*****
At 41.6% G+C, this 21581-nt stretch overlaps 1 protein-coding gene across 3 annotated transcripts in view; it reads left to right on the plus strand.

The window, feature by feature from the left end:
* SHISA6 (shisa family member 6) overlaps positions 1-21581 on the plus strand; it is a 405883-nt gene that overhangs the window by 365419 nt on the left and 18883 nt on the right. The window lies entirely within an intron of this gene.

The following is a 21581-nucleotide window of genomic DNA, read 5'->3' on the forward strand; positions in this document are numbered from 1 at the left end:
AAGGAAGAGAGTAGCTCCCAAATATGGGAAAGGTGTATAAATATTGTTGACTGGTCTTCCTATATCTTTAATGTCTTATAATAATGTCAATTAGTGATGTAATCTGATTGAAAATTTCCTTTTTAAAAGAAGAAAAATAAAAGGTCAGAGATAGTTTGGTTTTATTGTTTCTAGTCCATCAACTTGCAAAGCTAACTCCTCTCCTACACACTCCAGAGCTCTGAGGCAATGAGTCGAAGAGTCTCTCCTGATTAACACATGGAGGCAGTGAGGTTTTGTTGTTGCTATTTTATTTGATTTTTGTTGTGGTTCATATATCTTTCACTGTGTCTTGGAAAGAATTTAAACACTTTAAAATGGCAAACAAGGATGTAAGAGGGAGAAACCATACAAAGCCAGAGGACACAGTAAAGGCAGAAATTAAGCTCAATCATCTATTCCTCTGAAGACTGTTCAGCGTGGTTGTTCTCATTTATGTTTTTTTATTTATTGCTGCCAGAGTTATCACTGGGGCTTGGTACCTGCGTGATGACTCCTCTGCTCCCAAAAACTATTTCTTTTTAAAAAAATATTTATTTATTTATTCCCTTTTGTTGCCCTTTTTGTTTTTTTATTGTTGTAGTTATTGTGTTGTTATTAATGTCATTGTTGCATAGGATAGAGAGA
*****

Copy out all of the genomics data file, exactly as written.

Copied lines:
At 41.6% G+C, this 21581-nt stretch overlaps 1 protein-coding gene across 3 annotated transcripts in view; it reads left to right on the plus strand.

The window, feature by feature from the left end:
* SHISA6 (shisa family member 6) overlaps positions 1-21581 on the plus strand; it is a 405883-nt gene that overhangs the window by 365419 nt on the left and 18883 nt on the right. The window lies entirely within an intron of this gene.

The following is a 21581-nucleotide window of genomic DNA, read 5'->3' on the forward strand; positions in this document are numbered from 1 at the left end:
AAGGAAGAGAGTAGCTCCCAAATATGGGAAAGGTGTATAAATATTGTTGACTGGTCTTCCTATATCTTTAATGTCTTATAATAATGTCAATTAGTGATGTAATCTGATTGAAAATTTCCTTTTTAAAAGAAGAAAAATAAAAGGTCAGAGATAGTTTGGTTTTATTGTTTCTAGTCCATCAACTTGCAAAGCTAACTCCTCTCCTACACACTCCAGAGCTCTGAGGCAATGAGTCGAAGAGTCTCTCCTGATTAACACATGGAGGCAGTGAGGTTTTGTTGTTGCTATTTTATTTGATTTTTGTTGTGGTTCATATATCTTTCACTGTGTCTTGGAAAGAATTTAAACACTTTAAAATGGCAAACAAGGATGTAAGAGGGAGAAACCATACAAAGCCAGAGGACACAGTAAAGGCAGAAATTAAGCTCAATCATCTATTCCTCTGAAGACTGTTCAGCGTGGTTGTTCTCATTTATGTTTTTTTATTTATTGCTGCCAGAGTTATCACTGGGGCTTGGTACCTGCGTGATGACTCCTCTGCTCCCAAAAACTATTTCTTTTTAAAAAAATATTTATTTATTTATTCCCTTTTGTTGCCCTTTTTGTTTTTTTATTGTTGTAGTTATTGTGTTGTTATTAATGTCATTGTTGCATAGGATAGAGAGA